For many families, the Christmas tree is a much-loved symbol of the holidays. But for the state of Oregon, the Yuletide greenery represents $114 million in agriculture revenue. More than eight million Christmas trees are harvested here every year. According to the Pacific Northwest Christmas Tree Association, 52 percent of those are Douglas firs (Pseudotsuga menziesii), 36 percent are noble firs (Abies procera), and a mere 5 percent are grand firs (Abies grandis). A handful of fir species from around the globe, including Fraser, Nordmann, Shasta, silver, balsam, and Turkish, as well as Colorado blue spruce and Norway spruce, make up the remainder.
Most Oregon trees head out of state, nearly half to California, and the overwhelming majority don’t take their roots with them. So, with all this tree-cutting going on around us, how should Oregonians feel about their own Christmas trees? What are the wisest choices, environmentally and aesthetically?
While a Christmas-tree plantation undoubtedly produces more oxygen over its 7- to 12-year lifespan than the average cabbage field, any vast agribusiness monoculture has its drawbacks. Without crop diversity, ecosystems become unbalanced, and disease, insect, and soil-fertility problems can spiral out of control. That means pesticides, fungicides, and chemical fertilizers end up being used.
There are more natural alternatives. Ivan Maluski, conservation coordinator for the Sierra Club of Portland, suggests seeking out smaller growers. “Growing Christmas trees is a nice way for a small farmer within 50 miles of Portland to make a little extra income,” he explains. “Many U-cut tree farms are small-scale operations, which are your best bet to avoid pesticides—and you’re guaranteed a local product when it’s U-cut.”
Many Oregonians get a permit ($5 at Mt Hood National Forest Headquarters, 16400 Champion Way, Sandy, 503-668-1700) to cut their own Christmas trees on National Forest land, a seasonal ritual that the Sierra Club supports. “It gets people into the forest, and it’s a great way to connect with your family and with nature,” Maluski says.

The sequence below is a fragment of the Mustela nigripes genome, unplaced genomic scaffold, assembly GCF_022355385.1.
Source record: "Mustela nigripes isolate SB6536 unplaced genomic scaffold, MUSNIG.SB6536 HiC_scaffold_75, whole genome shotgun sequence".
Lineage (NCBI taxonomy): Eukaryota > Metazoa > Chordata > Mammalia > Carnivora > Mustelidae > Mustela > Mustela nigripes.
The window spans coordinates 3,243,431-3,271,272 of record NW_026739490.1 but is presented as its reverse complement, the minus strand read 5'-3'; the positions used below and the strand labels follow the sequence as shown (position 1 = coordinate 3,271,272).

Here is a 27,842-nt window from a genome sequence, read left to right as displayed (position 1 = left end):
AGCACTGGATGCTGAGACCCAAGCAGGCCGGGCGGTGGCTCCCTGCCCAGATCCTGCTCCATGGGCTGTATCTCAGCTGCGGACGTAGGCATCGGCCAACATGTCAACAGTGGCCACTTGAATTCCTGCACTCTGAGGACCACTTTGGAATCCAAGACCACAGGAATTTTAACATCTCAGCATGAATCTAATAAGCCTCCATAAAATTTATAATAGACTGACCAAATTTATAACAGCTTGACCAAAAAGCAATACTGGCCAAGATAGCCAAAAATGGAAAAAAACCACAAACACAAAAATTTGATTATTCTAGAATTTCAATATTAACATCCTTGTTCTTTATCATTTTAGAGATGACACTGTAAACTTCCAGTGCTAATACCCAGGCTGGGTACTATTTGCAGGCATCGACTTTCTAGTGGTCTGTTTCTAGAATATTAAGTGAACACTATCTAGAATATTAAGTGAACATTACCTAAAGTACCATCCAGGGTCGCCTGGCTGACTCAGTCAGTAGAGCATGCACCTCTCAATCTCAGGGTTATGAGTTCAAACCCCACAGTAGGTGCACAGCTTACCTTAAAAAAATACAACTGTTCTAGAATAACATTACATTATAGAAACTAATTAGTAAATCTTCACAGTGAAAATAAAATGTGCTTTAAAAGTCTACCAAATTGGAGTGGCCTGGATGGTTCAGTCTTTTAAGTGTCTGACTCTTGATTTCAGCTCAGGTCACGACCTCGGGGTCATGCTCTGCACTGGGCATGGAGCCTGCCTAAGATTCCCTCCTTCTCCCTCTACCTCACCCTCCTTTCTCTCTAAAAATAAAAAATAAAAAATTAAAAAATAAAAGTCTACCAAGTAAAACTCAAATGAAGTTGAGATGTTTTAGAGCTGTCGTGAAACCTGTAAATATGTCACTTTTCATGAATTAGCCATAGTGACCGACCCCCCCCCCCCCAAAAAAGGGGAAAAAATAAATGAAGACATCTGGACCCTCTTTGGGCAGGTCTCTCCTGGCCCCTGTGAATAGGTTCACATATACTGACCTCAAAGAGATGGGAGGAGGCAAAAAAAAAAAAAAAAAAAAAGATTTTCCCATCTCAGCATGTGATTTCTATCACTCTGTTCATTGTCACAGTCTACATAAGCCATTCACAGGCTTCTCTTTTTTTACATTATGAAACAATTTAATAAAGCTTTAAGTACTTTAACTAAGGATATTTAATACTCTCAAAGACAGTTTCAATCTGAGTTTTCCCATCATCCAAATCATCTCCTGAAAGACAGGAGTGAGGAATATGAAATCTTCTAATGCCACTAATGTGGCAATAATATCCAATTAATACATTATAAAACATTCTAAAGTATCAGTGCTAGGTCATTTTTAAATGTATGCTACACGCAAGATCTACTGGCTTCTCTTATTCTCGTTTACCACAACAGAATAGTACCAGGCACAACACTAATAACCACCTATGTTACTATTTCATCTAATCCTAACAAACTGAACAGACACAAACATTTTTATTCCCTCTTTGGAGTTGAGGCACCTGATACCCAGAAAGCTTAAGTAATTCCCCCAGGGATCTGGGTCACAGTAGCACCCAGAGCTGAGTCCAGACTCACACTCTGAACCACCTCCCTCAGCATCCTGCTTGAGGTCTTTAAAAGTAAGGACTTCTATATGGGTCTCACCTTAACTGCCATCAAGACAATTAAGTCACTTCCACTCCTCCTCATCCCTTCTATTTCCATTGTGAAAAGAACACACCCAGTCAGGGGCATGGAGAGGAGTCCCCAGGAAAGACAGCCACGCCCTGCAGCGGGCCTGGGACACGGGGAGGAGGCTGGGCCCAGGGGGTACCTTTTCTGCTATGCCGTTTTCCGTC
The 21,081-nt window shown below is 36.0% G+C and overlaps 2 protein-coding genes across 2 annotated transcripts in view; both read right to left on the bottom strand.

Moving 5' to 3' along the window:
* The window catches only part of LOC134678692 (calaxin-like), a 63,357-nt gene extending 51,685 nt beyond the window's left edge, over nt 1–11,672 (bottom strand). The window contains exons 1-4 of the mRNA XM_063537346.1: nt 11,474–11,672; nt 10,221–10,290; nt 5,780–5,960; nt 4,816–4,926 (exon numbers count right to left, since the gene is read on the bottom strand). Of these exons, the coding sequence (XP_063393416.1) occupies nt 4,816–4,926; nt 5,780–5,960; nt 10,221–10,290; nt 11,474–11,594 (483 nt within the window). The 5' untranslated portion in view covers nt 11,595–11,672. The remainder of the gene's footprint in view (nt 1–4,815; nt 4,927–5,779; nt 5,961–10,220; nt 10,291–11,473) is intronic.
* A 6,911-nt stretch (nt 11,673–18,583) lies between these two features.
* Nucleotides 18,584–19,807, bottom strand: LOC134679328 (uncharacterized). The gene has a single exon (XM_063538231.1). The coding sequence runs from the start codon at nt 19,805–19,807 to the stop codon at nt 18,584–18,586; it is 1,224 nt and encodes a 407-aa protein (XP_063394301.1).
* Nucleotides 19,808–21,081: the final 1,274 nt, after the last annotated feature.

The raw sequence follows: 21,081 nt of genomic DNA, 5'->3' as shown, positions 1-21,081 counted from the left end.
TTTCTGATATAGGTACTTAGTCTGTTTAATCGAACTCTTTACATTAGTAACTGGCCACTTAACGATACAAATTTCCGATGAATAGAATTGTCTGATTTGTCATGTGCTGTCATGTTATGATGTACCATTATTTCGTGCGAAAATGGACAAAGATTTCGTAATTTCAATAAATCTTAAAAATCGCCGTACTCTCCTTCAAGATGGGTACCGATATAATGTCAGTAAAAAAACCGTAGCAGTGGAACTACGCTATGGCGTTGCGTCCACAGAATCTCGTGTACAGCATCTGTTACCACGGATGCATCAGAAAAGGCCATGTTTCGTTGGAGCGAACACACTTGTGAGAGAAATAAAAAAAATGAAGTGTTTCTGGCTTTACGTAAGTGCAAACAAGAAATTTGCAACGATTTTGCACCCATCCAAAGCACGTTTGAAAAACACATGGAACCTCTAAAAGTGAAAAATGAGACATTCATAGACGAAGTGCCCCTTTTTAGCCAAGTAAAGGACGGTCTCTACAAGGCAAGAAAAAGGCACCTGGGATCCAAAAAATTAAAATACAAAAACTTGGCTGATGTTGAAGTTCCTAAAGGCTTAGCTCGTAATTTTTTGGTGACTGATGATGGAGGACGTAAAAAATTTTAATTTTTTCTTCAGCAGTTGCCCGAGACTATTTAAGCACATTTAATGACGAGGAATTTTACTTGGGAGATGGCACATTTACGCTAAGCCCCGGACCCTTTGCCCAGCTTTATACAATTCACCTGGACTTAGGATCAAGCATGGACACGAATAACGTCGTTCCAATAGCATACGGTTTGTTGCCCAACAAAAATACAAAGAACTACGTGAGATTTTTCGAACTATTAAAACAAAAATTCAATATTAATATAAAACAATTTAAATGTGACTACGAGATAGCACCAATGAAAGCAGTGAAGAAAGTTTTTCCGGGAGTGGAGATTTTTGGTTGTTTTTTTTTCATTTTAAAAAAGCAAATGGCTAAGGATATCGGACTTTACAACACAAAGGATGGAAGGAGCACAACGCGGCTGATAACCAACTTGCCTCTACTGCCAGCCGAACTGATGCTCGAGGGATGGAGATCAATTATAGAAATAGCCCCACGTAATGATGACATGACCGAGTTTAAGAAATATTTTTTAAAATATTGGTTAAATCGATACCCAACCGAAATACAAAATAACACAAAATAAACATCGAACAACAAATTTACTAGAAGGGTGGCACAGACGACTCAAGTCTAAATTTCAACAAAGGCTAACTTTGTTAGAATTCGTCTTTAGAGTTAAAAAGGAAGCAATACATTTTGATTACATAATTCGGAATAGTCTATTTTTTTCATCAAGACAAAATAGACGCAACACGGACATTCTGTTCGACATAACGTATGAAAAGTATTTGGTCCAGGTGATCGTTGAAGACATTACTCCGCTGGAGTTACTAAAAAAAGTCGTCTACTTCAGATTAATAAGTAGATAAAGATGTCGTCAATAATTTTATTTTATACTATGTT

When the holiday fun is over, be responsible: Don’t send your Christmas tree to the landfill.
When you get your tree home, make a 1/2-inch cut on the butt to allow for absorption, and put it in water as soon as possible. When you’re ready to decorate, place the tree in a sturdy stand and position it in a cool place, away from heat sources. A spot near a drafty north window is ideal. If the tree isn’t going inside immediately, store it in a bucket of water in a cool area away from wind and sun.
The average cut tree will absorb a quart to a gallon of water per day. No need for additives—plain water is best. If the water level drops below the cut end of the trunk, sap can fill the pores and the tree won’t be able to absorb more water.
Miniature white lights are coolest and keep the tree from drying out as quickly. Be careful of all other kinds, particularly any vintage lighting: Check for frayed wire insulation and broken sockets.
When all the holiday fun is over, be responsible: Don’t send your Christmas tree to the landfill. Either recycle it in your own garden by cutting it into pieces for use as garden mulch, or drop it off at Wood Waste Management (7315 NE 47th Ave, 503-493-3370) for a small fee. Visit Metro’s website (oregonmetro.gov) for curbside recycling resources and a list of nonprofit groups that recycle Christmas trees. Do not burn your tree in a woodstove or fireplace, as conifer wood is very resinous and can cause creosote buildup and chimney fires.